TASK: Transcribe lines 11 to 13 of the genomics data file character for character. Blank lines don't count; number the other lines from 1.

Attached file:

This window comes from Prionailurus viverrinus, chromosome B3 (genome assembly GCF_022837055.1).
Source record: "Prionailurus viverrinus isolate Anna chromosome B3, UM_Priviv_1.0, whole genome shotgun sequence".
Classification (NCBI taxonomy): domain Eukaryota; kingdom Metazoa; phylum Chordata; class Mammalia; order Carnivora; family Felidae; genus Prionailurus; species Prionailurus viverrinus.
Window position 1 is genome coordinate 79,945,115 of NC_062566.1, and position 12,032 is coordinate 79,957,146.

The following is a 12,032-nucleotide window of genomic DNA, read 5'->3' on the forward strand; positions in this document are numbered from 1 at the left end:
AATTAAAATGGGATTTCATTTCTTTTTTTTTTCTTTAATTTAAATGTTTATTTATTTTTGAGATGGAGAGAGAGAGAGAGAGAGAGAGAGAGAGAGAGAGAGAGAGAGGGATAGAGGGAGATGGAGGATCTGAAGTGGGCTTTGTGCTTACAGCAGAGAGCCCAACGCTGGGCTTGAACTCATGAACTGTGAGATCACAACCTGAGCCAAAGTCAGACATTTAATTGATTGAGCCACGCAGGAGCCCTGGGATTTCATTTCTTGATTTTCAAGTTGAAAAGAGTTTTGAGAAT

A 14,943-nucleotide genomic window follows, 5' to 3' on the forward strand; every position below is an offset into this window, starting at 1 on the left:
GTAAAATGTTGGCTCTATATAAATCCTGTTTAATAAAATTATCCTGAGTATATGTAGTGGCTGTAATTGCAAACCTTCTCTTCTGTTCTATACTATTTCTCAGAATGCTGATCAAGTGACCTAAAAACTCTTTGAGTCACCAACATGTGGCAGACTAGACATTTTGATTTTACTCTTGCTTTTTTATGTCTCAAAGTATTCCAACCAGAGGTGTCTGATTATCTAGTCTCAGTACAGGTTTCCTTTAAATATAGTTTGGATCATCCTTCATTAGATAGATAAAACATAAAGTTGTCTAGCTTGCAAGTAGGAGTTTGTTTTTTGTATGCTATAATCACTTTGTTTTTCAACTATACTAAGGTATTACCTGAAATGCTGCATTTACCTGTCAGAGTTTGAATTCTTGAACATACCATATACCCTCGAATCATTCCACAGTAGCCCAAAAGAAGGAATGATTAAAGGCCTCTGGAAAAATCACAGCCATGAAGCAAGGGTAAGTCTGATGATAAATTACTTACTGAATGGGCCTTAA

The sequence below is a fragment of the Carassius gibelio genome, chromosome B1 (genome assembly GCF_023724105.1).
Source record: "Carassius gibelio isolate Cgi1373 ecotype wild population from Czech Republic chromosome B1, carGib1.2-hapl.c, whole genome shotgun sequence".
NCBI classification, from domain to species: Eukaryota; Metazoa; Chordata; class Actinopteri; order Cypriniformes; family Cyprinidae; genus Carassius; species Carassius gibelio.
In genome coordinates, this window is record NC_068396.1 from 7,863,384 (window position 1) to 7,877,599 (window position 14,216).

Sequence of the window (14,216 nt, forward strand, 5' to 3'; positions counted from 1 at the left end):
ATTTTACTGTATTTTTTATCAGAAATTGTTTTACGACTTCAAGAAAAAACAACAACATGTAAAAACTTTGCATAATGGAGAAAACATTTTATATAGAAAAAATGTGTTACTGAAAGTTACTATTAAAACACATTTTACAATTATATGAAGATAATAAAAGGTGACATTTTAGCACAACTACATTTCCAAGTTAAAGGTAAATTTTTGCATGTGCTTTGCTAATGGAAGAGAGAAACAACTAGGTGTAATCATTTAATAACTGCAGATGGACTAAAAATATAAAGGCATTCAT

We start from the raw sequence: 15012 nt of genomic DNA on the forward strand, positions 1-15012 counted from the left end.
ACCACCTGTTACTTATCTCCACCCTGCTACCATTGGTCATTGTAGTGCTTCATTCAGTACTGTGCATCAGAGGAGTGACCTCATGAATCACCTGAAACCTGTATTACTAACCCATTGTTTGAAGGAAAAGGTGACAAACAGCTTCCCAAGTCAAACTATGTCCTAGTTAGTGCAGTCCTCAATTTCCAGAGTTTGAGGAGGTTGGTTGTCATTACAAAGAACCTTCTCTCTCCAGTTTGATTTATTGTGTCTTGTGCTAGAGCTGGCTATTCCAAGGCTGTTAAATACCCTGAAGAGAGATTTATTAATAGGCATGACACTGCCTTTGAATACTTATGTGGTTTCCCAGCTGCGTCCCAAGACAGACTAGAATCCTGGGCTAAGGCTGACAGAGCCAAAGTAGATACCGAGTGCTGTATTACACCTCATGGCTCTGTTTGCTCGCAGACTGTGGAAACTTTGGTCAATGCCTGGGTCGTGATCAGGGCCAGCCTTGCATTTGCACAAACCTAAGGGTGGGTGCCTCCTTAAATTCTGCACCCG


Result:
NCBI classification, from domain to species: Eukaryota; Metazoa; Chordata; class Actinopteri; order Cypriniformes; family Cyprinidae; genus Carassius; species Carassius gibelio.
In genome coordinates, this window is record NC_068396.1 from 7,863,384 (window position 1) to 7,877,599 (window position 14,216).

Sequence of the window (14,216 nt, forward strand, 5' to 3'; positions counted from 1 at the left end):